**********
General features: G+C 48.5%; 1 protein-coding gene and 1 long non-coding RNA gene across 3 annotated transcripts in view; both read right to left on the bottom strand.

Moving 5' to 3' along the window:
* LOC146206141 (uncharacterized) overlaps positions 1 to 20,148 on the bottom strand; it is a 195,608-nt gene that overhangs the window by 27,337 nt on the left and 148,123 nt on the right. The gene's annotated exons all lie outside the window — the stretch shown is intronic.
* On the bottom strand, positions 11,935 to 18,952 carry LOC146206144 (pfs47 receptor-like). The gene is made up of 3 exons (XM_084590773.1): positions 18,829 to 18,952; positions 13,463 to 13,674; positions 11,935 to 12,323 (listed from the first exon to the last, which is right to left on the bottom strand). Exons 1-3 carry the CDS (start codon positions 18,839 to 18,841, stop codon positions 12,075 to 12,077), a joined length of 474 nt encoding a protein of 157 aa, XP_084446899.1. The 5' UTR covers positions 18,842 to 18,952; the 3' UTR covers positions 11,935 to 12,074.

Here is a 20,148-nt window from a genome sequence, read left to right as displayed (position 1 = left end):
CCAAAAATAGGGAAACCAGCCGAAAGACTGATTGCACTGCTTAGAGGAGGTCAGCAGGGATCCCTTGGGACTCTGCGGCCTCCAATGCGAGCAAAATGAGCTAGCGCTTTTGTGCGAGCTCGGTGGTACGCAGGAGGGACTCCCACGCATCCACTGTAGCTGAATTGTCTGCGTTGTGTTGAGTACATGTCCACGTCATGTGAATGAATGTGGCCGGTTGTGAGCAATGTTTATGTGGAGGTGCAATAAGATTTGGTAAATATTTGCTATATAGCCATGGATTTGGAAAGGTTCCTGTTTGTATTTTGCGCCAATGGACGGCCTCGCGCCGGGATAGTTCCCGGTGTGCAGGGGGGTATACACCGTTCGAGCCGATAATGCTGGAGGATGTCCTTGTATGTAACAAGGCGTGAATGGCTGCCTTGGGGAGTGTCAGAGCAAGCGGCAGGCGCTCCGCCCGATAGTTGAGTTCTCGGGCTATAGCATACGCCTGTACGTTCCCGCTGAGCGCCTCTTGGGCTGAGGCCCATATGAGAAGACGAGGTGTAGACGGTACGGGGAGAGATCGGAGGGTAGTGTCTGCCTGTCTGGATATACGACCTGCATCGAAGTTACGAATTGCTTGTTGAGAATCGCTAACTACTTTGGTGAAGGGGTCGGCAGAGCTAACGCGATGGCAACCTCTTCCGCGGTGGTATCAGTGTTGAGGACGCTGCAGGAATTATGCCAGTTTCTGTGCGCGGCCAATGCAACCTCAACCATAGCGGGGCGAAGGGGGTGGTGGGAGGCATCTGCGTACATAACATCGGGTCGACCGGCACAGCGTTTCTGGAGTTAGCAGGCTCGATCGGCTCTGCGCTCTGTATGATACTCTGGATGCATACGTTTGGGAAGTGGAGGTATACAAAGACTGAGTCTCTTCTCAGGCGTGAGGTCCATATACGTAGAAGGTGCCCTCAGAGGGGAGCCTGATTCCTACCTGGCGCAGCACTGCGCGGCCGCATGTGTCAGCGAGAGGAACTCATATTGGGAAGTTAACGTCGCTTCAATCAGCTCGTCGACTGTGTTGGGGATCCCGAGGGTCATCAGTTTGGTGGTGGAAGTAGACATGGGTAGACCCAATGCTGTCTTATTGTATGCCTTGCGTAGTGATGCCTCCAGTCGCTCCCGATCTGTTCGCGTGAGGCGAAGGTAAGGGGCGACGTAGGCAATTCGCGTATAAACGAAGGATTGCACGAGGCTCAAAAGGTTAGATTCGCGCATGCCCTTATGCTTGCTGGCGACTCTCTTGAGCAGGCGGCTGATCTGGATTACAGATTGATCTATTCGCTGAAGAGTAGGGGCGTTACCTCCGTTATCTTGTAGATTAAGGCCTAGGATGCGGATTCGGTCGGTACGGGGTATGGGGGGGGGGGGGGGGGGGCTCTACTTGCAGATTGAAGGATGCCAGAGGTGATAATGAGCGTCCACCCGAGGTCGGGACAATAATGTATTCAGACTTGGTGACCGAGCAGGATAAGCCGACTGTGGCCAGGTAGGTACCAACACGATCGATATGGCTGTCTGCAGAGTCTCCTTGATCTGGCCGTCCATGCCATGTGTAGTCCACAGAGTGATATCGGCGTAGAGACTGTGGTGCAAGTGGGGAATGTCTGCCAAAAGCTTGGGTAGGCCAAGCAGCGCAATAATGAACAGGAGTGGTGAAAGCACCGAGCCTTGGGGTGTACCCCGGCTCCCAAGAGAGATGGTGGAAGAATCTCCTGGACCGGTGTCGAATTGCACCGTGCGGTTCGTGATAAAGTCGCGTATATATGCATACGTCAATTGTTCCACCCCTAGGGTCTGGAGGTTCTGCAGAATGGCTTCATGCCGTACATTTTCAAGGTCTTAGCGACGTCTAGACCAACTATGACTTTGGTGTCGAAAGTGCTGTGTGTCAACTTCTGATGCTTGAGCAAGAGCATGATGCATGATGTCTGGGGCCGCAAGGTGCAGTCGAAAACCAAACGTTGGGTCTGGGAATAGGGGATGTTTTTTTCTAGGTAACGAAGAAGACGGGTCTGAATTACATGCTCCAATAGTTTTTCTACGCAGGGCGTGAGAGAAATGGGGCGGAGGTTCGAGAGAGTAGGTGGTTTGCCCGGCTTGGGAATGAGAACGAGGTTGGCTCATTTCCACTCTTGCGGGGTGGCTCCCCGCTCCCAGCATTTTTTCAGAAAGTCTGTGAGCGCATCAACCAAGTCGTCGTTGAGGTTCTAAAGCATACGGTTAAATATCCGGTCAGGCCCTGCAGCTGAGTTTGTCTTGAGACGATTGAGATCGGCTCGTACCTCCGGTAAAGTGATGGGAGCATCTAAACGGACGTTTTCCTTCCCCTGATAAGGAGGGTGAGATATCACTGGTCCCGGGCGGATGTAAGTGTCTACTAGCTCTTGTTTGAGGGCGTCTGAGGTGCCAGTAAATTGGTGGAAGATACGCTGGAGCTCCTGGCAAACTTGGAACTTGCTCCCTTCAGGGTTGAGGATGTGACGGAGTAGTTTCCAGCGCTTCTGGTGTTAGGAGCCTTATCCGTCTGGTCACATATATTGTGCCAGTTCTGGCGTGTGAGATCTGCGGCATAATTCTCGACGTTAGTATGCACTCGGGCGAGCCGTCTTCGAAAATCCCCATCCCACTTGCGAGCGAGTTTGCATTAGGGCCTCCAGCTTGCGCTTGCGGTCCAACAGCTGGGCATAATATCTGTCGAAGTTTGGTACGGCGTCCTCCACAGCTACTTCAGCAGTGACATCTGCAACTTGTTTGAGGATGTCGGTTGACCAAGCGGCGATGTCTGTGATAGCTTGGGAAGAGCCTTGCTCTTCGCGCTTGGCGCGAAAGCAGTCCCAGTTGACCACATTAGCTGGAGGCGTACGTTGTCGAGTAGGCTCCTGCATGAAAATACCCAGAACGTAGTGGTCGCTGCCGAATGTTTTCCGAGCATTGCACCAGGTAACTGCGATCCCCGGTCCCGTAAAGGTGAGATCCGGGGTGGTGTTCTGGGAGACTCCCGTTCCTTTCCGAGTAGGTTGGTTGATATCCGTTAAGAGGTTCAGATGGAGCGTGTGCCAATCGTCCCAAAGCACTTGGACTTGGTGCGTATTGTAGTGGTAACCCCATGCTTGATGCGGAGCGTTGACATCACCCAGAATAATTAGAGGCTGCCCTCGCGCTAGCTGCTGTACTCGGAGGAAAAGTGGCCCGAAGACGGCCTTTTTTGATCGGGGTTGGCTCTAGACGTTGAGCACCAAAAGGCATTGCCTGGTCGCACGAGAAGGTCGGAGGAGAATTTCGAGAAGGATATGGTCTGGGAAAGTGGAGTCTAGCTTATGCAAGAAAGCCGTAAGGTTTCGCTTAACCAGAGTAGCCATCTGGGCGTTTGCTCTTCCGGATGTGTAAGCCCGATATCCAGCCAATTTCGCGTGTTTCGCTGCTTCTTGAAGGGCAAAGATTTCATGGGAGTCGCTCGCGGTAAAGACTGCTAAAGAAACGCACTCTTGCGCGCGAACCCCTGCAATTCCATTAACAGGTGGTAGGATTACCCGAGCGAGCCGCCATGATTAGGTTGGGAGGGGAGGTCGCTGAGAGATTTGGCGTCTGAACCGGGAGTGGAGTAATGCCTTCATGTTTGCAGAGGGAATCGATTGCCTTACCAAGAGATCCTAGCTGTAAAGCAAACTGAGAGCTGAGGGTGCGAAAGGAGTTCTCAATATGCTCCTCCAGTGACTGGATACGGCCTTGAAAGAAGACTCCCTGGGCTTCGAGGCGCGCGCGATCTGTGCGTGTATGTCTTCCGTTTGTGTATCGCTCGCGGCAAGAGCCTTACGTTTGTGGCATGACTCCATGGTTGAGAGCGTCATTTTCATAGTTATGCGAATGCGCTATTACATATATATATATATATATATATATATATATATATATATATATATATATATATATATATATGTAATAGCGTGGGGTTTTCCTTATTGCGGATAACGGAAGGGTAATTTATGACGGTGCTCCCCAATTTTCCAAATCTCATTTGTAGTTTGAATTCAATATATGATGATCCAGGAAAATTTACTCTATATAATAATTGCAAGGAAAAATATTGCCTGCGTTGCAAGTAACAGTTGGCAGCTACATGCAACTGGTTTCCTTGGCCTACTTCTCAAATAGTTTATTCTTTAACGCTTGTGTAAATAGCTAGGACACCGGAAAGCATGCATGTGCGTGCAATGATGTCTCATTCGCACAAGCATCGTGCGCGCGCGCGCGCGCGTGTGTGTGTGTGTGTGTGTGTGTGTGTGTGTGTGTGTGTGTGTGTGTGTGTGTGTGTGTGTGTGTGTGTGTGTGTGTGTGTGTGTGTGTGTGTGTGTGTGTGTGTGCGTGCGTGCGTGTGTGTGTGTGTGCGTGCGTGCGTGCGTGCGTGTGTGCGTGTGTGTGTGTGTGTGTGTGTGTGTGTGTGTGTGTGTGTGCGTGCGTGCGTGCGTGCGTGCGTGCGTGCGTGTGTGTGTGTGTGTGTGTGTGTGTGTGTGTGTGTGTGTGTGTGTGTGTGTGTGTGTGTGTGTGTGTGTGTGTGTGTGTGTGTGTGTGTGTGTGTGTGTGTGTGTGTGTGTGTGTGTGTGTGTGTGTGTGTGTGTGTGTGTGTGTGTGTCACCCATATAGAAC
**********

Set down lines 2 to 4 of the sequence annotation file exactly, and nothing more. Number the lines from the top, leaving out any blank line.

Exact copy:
Moving 5' to 3' along the window:
* LOC146206141 (uncharacterized) overlaps positions 1 to 20,148 on the bottom strand; it is a 195,608-nt gene that overhangs the window by 27,337 nt on the left and 148,123 nt on the right. The gene's annotated exons all lie outside the window — the stretch shown is intronic.
* On the bottom strand, positions 11,935 to 18,952 carry LOC146206144 (pfs47 receptor-like). The gene is made up of 3 exons (XM_084590773.1): positions 18,829 to 18,952; positions 13,463 to 13,674; positions 11,935 to 12,323 (listed from the first exon to the last, which is right to left on the bottom strand). Exons 1-3 carry the CDS (start codon positions 18,839 to 18,841, stop codon positions 12,075 to 12,077), a joined length of 474 nt encoding a protein of 157 aa, XP_084446899.1. The 5' UTR covers positions 18,842 to 18,952; the 3' UTR covers positions 11,935 to 12,074.